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Ronald N. Tan

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  1. Ronald N. Tan

    Chai Tea

    This is my personal favorite chai recipe. I found my version I liked from the YouTube channel of Indian Master Chef Sanjeev Kapoor. This is to make slightly bulk. Ingredients for Chai Masala • ~32 hari elaichi (green cardamom) • 1½ tbsp. dalchini powder (cinnamon powder) • 4 tsp. saunf (fennel seeds) • ½ tsp. kali mirch (black peppercorns) • 20 laung (~1 tsp.) (cloves) • 1 tbsp. sonth (dried ginger powder) • Optional: a pinch of pulverized saffron in mortar and pestle • Optional: a pinch of salt Ingredients for Tea (Makes 5 c. total) • 3½ cups water • 2 tbsp. (heapful) tea leaves • 2-3 tbsp. sugar (adjust to taste) • ½ c. evaporated milk • 1 c. milk • 1 tsp. chai masala I don't use anymore than 1 tsp. chai masala for total volume of 5 c. in saucepan. I tend to experience headaches, when I overload myself with masalas.
  2. I think I may have found an edible, food/culinary grade sandalwood powder (chandan powder) from the Santalum album that's native to India. The item is linked at https://lhasakarnak.com/products/sandalwood-white-yellow-powder?variant=34160833549. The herb store is located in Berkeley, CA at: • 1942 Shattuck Avenue, Berkeley, CA 94704 • 2506 San Pablo Avenue, Berkeley, CA 94702 [Pickup location for online purchases as instructed on their website]. For 1 oz (~28 g) sandalwood powder will cost 10 USD plus another 10 USD for shipping and handling. Because I am about 40 minutes away, I am going to check out the herb store and if I make the purchase, I'll report/update my findings accordingly. Mainly, from reading about sandalwood (chandan) powder, it should have a smell, if it doesn't, it's some tampered with "sawdust/wood powder."
  3. Hi @Kerry Beal, I saw that brand as well as others. I even submitted enquiries from others and for the seller if the item was food grade. I have done my homework and I think I may have to accept that I won't find edible/culinary grade chandan powder from the Indian Sandalwood, e.g. Santalum album. This is the tree that's native to India and hence "chandan" powder comes from, due to its name in Sanskrit containing "chandan." The sandalwood in the item linked is from Cameroon and it's Red Sandalwood and not the "chandan" referenced originally in the ingredients for this super masala mix. Thank you for helping me (and others) find this elusive chandan powder that's culinary grade and from the Santalum album native to India. From asking the chef whose YouTube video I followed, he told me that it's normally purchased at Ayurvedic store in India. For the moment, as much as I'm curious about this chandan, I'm going to skip it.
  4. This may be a rhetorical. I don't think anyone or any food experts will pinpoint exactly who invented the biryani that we know and love. At best, we could only go by folklore or anecdotes. What's fact concerning biryani have been said in the thread, it was brought into India by the Persians (Mughals). Cuisines like Lucknow, formerly Awadh (Awadhi Cuisine) have many scents called ittars used in their cooking. Common scents are kewra (screwpine essence) water and rose water, and let's not forget saffron! The anecdote surrounding the "invention of the biryani" is something I like and that is: Biryani was army food. Nothing fancy as it is today. It's simply a meal to nourish the bodies of soldiers and workers under the employ of the who ever was ruling back then. Only when the army food went into the royal kitchens, it became fancier...for the palate of the royal(s): using ghee, better quality meats, spices, and edible perfumes (ittars/attars...e.g. culinary grade essential oils).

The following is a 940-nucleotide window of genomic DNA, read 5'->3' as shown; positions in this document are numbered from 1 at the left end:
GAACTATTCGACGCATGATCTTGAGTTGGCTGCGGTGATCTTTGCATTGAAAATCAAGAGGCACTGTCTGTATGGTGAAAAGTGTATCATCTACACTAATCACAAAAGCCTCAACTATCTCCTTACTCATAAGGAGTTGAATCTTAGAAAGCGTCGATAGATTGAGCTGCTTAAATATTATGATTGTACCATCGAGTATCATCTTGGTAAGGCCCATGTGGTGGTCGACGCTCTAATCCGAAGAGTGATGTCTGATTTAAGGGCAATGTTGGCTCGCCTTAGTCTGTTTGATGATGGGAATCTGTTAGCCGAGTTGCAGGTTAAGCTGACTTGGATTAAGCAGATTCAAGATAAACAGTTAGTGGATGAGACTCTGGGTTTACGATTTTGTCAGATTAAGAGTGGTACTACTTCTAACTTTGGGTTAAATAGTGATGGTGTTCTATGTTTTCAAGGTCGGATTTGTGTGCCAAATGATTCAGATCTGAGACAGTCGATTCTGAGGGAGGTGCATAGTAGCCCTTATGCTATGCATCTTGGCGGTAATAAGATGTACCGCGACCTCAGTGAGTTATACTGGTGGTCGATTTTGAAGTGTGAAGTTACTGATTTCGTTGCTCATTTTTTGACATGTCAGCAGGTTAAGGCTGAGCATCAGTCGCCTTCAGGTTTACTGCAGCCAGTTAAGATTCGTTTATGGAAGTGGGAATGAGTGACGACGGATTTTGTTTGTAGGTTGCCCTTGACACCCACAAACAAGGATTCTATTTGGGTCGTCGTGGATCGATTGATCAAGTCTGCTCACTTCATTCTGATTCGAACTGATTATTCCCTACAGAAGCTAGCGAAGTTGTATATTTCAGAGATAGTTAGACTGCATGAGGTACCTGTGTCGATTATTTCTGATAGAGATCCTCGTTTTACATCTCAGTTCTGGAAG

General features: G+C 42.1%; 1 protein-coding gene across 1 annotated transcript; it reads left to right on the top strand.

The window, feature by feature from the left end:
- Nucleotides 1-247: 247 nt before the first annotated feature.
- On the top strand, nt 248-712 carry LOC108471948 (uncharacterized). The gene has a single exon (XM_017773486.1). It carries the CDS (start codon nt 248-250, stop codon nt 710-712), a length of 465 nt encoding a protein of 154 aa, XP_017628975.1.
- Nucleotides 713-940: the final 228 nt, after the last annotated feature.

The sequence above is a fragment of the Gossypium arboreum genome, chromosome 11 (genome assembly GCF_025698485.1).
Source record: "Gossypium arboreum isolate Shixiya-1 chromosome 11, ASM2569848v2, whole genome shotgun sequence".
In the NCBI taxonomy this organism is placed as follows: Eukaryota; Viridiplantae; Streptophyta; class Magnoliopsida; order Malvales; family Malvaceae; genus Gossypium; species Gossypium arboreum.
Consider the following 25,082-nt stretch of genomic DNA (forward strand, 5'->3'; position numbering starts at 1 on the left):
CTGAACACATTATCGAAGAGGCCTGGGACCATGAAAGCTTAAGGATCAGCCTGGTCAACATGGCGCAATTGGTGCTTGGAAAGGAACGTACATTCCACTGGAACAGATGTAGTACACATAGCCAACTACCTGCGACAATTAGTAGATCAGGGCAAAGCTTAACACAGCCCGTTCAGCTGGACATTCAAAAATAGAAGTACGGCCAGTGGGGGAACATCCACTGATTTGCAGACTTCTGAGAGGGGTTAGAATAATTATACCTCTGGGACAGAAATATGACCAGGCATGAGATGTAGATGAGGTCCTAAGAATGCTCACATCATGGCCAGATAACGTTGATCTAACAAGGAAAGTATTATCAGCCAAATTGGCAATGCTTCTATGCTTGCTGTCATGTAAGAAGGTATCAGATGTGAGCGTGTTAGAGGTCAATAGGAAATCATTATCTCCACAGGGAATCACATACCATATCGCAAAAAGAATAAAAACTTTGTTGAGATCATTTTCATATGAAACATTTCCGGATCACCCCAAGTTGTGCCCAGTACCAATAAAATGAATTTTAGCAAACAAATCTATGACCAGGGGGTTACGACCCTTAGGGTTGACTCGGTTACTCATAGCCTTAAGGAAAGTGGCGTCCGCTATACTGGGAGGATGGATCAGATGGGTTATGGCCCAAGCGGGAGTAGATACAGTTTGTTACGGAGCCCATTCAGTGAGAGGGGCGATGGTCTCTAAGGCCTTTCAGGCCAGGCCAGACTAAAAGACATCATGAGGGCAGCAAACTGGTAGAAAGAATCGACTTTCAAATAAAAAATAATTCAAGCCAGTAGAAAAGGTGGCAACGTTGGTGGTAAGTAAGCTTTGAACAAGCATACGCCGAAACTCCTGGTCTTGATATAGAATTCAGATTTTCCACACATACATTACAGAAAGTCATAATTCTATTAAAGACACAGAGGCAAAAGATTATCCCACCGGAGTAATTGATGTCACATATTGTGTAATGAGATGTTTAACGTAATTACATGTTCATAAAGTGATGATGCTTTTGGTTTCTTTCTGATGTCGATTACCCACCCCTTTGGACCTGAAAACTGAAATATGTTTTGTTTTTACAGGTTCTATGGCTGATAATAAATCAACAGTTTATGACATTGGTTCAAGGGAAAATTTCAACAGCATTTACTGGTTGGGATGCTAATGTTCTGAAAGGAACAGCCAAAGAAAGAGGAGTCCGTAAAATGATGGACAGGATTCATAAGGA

5. Thank you for the wonderful welcome messages. I'll be sure to not only use, but share (to the best of my knowledge) about the foods and spices used. Cooking has given me a secondary creative outlet during our odd times.
  6. My profile was recently approved and I am excited to ask some culinary questions on spices mainly used in Indian cooking, since it's my primary culinary interests. On YouTube, I follow Sanjeev Kapoor, Ranveer Brar, and my personal chef hero—"Vahchef" Sanjay Thumma. If you're looking for authentic Hyderabadi Chicken Dum Biryani, look no further than his many videos on how to cook the perfect pot of various styles of biryani in India.
  7. Has anyone made their own "Lazzat-e-Taam"? How was it? As I was looking online for this super masala mix, Google search lead me to this exact post here in eGullet. I managed to find almost all the items, but having difficulty procuring edible/culinary grade chandan powder. I'm in Northern California. If anyone knows a trustworthy and edible chandan, please let me know. 🙂
  8. Sorry for "bumping" this post. I find this relevant, because as I was searching for culinary grade (edible) sandalwood powder known as "chandan" in Hindi/Hinglish, Google search results lead me to this exact post here on eGullet. I'm curious if the OP, @hapacooking found sandalwood powder that's edible? I was trying to reproduce a recipe from Chef Afraz Shaikh for making Lucknowi Nalli Nihari and Galawati (Galouti) Kebabs and he added some chandan powder into his super masala mix. Elsewhere on eGullet is a reference to "Lazzat-e-Taam," which also calls for sandalwood powder. I found chandan powder at Delhi Bazar and Threading Salon in Fairfield, CA. Right underneath "Chandan Powder" are the texts: "For religious purposes only. Not for human consumption." As I saw that, I quickly placed the item back on the shelf. Thank you for the privilege of your time.
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